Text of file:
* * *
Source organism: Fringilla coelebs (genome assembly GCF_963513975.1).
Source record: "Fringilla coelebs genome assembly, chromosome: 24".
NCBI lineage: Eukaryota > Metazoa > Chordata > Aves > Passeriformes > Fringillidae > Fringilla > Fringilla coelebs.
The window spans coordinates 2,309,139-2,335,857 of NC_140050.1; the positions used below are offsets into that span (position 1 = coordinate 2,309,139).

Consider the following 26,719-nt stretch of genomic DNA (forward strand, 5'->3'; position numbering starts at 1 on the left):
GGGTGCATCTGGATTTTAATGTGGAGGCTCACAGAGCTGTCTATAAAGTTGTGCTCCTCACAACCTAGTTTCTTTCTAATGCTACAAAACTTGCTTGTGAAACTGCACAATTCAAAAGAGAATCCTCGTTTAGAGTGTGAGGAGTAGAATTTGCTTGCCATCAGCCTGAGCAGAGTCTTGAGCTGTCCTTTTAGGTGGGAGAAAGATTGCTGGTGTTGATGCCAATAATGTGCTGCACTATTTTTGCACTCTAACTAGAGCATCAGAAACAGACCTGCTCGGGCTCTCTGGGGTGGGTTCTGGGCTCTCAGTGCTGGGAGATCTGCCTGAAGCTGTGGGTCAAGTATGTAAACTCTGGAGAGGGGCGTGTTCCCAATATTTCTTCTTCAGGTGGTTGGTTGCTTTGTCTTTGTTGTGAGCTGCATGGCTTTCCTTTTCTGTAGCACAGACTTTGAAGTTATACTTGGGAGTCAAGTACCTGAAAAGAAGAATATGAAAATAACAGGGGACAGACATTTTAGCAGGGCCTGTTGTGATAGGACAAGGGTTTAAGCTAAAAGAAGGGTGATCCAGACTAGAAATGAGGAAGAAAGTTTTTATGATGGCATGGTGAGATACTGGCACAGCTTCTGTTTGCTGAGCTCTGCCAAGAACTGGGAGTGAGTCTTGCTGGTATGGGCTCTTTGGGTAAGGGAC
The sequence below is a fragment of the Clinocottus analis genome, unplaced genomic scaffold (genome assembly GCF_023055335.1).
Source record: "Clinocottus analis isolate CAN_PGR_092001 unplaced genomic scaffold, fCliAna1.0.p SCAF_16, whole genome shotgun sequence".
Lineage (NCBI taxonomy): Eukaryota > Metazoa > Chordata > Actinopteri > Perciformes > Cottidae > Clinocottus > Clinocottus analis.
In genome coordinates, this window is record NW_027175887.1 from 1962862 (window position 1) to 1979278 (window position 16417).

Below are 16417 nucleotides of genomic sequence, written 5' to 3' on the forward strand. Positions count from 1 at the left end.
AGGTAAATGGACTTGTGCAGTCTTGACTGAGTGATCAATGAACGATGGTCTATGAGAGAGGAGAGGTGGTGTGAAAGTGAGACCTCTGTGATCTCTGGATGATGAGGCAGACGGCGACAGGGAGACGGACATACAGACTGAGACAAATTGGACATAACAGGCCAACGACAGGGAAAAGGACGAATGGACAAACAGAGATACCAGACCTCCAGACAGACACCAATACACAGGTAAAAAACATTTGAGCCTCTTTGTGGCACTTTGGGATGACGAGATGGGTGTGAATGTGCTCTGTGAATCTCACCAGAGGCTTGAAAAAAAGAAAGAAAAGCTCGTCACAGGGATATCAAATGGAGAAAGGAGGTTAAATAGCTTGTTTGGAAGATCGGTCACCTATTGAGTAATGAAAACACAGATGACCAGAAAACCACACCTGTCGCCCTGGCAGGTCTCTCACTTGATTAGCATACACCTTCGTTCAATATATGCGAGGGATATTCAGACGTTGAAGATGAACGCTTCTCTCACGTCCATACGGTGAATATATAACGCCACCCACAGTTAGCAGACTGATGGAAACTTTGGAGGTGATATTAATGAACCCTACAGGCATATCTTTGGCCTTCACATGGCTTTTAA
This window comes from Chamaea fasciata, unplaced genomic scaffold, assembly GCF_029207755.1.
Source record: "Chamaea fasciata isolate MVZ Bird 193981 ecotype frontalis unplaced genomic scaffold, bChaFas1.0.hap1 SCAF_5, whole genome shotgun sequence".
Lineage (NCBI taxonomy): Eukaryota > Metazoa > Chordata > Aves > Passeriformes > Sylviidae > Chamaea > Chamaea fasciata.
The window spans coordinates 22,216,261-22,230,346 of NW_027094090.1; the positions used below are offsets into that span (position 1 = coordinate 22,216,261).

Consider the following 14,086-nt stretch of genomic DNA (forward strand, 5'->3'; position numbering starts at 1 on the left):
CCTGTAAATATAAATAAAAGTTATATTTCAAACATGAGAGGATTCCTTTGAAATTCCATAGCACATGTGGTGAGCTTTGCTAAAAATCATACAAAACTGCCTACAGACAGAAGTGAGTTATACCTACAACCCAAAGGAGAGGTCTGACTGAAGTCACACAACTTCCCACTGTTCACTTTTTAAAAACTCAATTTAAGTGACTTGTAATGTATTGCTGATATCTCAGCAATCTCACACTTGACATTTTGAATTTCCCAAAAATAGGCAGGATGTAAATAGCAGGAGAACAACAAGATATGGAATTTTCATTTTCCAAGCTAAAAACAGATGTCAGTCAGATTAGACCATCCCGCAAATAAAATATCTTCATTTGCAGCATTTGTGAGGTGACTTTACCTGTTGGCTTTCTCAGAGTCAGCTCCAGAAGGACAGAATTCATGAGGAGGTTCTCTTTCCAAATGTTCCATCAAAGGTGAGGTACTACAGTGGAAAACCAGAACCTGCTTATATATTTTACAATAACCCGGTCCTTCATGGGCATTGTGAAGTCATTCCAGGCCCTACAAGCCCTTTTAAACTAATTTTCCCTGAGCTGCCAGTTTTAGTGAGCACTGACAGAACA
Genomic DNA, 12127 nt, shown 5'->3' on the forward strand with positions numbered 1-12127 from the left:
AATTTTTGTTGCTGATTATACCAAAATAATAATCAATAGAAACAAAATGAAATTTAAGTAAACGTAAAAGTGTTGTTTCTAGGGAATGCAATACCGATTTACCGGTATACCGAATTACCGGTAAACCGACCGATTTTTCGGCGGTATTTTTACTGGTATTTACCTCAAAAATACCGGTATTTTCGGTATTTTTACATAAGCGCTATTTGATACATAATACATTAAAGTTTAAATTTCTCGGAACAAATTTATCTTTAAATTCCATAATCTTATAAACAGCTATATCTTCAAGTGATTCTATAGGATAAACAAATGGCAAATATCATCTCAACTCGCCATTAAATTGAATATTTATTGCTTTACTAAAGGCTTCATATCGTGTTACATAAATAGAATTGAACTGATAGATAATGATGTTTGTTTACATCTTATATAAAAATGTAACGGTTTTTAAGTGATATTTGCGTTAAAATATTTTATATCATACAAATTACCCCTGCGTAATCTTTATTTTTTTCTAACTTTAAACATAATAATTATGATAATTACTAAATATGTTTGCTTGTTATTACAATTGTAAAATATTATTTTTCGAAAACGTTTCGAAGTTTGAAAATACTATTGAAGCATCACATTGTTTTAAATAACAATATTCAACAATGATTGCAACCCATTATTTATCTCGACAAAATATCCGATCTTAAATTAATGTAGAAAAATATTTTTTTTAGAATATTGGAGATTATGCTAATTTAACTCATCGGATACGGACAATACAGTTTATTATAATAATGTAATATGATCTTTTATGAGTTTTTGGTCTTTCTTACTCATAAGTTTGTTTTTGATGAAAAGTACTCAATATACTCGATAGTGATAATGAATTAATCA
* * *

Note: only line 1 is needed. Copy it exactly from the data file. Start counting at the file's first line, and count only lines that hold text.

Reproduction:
Source organism: Fringilla coelebs (genome assembly GCF_963513975.1).